No written warnings .. simply mean it will be a she said / she said affair at the hearing.

Stick to the point though. "The final incident" .. it seems .. due to the lack of documentation to be the only incident that should matter.

The only thing I don't know for sure is what your email contained .. exactly.

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Apr 30, 2012
by: brandy

I was recently let go due to tardiness at my position. In my denial letter it said that I had overslept yet that was never told to management. I was a salaried employee and did not punch a clock. I judged my opening of the shop that I ran... by weather and volume of people. Appointments were scheduled by customers so If my first appointment was not until ten (10) AM. I did not show up at 6:30 AM. There was never a written rule as to opening the shop, just a (usually around 7). I definitely made a major mistake on turn the clock back day. But the assumption of overslept was incorrect. My schedule is very inconsistent and well over 40 hours and I went to the doctor where I was diagnosed with extreme high blood pressure and exhaustion. When coming back to work I could not physically continue and was told that I had the option to resign or be fired if I wanted to collect unemployment.
Well not proud, but I did the latter. (and have been denied). How should I handle this?

Hi Brandy,

You really haven't provided enough details for me to tell you how to handle this.

I think you have a case to appeal here if you were denied unemployment benefits.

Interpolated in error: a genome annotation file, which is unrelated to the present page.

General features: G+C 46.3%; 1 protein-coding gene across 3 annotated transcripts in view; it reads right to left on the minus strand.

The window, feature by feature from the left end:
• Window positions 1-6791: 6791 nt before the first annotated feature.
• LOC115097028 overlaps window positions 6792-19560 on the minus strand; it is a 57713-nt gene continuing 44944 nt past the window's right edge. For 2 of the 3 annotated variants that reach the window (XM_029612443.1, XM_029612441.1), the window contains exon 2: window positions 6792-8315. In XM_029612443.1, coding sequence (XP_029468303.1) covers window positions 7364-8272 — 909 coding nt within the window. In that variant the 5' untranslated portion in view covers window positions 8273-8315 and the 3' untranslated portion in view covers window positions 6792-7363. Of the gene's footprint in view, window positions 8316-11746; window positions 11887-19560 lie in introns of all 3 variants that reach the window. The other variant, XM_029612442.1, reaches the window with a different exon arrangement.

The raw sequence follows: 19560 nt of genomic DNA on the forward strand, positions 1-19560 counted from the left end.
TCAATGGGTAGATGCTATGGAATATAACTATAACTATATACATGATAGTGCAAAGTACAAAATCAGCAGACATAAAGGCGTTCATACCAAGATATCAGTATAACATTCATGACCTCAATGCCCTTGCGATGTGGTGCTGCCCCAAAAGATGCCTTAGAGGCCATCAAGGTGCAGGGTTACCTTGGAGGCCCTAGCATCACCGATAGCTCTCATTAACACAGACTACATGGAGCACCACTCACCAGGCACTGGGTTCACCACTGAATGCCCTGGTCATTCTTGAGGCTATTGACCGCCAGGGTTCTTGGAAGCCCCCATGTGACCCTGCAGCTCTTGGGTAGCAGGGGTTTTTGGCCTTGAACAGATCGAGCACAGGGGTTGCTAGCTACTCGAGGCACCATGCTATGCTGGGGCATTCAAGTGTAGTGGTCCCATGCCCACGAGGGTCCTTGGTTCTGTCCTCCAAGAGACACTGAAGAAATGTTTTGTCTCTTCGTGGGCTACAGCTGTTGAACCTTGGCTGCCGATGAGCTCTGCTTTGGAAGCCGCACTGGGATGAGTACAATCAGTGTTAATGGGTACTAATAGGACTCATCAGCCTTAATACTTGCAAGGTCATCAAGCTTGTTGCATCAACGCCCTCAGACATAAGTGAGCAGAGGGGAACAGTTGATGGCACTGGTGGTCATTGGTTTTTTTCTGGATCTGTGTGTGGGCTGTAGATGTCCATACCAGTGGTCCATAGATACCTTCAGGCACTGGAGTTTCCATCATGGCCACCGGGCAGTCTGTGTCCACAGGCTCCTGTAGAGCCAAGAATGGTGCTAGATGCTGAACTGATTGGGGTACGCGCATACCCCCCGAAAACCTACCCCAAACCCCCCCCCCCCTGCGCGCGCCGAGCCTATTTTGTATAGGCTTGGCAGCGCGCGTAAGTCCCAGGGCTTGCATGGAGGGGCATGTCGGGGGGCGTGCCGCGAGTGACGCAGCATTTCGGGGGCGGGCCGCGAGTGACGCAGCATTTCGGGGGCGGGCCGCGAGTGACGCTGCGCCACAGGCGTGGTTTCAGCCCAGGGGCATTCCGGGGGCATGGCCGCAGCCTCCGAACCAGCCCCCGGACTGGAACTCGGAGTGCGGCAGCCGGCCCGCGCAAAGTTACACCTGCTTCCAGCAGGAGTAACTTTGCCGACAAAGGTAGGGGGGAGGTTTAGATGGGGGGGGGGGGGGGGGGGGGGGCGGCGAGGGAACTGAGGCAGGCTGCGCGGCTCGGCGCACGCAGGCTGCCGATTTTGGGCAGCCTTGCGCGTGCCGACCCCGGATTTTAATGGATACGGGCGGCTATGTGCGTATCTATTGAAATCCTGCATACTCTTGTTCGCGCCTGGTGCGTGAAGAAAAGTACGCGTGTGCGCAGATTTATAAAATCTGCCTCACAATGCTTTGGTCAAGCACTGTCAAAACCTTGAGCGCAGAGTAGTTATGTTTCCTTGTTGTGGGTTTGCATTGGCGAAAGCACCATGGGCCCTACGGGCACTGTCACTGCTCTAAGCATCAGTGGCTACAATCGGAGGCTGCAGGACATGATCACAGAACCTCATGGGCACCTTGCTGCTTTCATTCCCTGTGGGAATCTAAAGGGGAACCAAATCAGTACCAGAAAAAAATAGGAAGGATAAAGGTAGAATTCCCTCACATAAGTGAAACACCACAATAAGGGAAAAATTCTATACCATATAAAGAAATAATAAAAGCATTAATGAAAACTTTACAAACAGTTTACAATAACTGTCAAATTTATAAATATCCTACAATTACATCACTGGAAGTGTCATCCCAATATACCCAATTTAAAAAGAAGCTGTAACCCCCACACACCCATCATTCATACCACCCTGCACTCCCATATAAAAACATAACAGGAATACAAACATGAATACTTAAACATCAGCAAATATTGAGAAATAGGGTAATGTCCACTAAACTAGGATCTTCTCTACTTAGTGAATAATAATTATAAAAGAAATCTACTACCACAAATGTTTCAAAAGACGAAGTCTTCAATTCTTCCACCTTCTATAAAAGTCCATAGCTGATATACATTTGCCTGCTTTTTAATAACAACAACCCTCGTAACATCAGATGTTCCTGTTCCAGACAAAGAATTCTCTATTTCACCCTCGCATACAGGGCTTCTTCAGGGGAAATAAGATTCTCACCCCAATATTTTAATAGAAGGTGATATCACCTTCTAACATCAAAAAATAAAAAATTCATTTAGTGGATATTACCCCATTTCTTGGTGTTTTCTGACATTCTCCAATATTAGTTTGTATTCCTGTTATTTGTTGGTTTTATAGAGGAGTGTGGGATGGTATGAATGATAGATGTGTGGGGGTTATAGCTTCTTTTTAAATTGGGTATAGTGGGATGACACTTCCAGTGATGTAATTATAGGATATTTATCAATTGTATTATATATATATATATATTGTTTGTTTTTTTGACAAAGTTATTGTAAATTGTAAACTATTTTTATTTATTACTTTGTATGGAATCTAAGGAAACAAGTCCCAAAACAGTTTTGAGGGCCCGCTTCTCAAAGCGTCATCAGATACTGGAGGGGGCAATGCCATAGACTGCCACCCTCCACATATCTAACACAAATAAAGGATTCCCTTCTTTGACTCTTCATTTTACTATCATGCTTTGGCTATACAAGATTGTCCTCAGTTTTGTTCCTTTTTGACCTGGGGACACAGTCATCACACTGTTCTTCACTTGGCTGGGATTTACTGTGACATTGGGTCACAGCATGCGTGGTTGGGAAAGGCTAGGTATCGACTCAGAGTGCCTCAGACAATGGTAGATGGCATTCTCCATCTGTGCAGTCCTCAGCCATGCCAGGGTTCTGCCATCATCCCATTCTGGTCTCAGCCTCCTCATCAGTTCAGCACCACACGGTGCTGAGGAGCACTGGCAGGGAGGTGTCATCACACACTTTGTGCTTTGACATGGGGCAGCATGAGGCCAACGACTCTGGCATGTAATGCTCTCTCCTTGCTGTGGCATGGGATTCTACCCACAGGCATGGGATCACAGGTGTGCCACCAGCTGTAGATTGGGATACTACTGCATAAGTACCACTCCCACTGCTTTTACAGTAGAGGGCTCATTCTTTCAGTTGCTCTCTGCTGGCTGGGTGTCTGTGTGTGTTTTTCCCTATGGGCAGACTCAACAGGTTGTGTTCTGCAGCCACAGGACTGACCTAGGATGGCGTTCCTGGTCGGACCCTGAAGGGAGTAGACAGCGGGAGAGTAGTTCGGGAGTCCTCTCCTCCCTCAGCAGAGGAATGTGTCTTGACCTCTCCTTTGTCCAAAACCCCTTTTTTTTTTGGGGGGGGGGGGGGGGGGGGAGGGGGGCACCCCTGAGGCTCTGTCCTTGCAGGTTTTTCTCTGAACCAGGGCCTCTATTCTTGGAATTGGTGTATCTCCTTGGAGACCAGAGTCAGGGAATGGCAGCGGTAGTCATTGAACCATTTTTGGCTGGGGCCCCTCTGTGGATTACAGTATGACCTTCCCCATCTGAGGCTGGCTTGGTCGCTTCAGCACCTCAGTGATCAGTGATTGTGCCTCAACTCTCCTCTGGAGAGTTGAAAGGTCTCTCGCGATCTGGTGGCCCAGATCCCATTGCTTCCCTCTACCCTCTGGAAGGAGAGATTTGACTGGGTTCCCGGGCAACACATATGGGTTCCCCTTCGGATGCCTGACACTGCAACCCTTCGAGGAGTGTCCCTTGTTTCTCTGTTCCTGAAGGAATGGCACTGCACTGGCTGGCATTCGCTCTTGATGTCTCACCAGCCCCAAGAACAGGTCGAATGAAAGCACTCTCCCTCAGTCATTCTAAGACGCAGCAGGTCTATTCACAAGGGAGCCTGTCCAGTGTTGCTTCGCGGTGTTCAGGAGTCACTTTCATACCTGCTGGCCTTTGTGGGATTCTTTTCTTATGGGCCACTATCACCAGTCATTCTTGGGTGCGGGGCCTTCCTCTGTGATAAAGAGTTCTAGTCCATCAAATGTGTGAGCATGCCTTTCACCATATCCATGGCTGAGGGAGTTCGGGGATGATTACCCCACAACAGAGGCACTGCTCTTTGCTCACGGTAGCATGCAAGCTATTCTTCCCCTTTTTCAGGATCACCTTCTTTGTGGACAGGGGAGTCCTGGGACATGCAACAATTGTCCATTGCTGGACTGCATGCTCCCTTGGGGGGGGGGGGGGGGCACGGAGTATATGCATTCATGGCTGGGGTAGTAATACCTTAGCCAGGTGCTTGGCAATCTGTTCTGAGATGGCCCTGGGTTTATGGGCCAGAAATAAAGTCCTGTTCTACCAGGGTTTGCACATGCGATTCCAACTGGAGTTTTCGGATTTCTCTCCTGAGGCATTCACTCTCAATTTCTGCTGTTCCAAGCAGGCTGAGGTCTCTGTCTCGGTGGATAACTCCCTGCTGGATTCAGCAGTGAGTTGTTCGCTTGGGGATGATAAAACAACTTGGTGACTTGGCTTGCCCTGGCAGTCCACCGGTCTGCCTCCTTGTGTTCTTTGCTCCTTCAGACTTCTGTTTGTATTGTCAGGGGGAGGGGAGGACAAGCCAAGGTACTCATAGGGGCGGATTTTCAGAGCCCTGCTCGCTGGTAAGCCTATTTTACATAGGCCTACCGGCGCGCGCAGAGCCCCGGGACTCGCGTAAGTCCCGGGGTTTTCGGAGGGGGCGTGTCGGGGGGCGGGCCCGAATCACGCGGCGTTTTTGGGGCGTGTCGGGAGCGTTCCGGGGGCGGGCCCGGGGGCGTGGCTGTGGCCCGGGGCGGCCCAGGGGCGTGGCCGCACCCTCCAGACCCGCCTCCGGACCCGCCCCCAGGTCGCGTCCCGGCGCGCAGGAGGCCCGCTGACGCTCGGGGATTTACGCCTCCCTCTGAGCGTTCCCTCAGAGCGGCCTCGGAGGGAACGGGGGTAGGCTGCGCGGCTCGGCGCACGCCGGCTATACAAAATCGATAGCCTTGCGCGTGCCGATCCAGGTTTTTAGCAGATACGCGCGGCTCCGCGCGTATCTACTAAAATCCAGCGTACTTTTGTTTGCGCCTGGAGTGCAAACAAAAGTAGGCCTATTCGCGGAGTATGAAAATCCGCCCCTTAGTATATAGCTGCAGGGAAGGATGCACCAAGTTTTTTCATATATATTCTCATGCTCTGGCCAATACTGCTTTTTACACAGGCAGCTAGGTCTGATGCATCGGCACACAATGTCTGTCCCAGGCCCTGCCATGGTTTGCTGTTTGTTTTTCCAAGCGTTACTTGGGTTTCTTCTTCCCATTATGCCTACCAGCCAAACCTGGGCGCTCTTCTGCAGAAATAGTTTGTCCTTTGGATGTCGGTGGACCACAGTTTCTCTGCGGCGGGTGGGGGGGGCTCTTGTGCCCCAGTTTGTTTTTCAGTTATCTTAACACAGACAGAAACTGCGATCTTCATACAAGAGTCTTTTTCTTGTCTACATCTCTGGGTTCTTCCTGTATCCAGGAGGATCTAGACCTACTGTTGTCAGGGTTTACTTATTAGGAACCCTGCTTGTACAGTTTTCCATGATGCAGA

It sounds like a quit in lieu of discharge and the reason for you being late was medical in nature. That's important stuff to consider .. as well as any past history the employer may bring up ..

I think it was correct that your "resignation" was adjudicated as a discharge .. since that is what happened despite any resignation letter.

However, I'm have zero information from you about anything in your possession that would prove the employer lied about oversleeping .. which is not an acceptable excuse for tardiness .. after being warned. There is a difference between a pattern of tardiness that establishes habitual behavior and being late on the day daylight savings springs our clocks forward.

The difference is isolated instances vs. habitual patterns.

If you'd like a rep to evaluate your case and tell you if they think you can win .. after learning some relevant details, please fill out the request for representation.

I think you should also read and understand a general definition of work related misconduct.

Jul 11, 2010
more info
by: Sara

the emotional comment go way back with me and her. It started with her training me. She would tell me something to change and I would tell her no problem but I would also explain why I did it. She would always say there's no reason to be so defensive. I'd explain I wasn't trying to be defensive and it would fade off until the next silly thing would come up. She always said I was an emotional person but I never was. I've recently tried to do research on for the appeal so I asked other coworkers. They said no that I always had a level head on my shoulders and that I handled stressful situations with ease.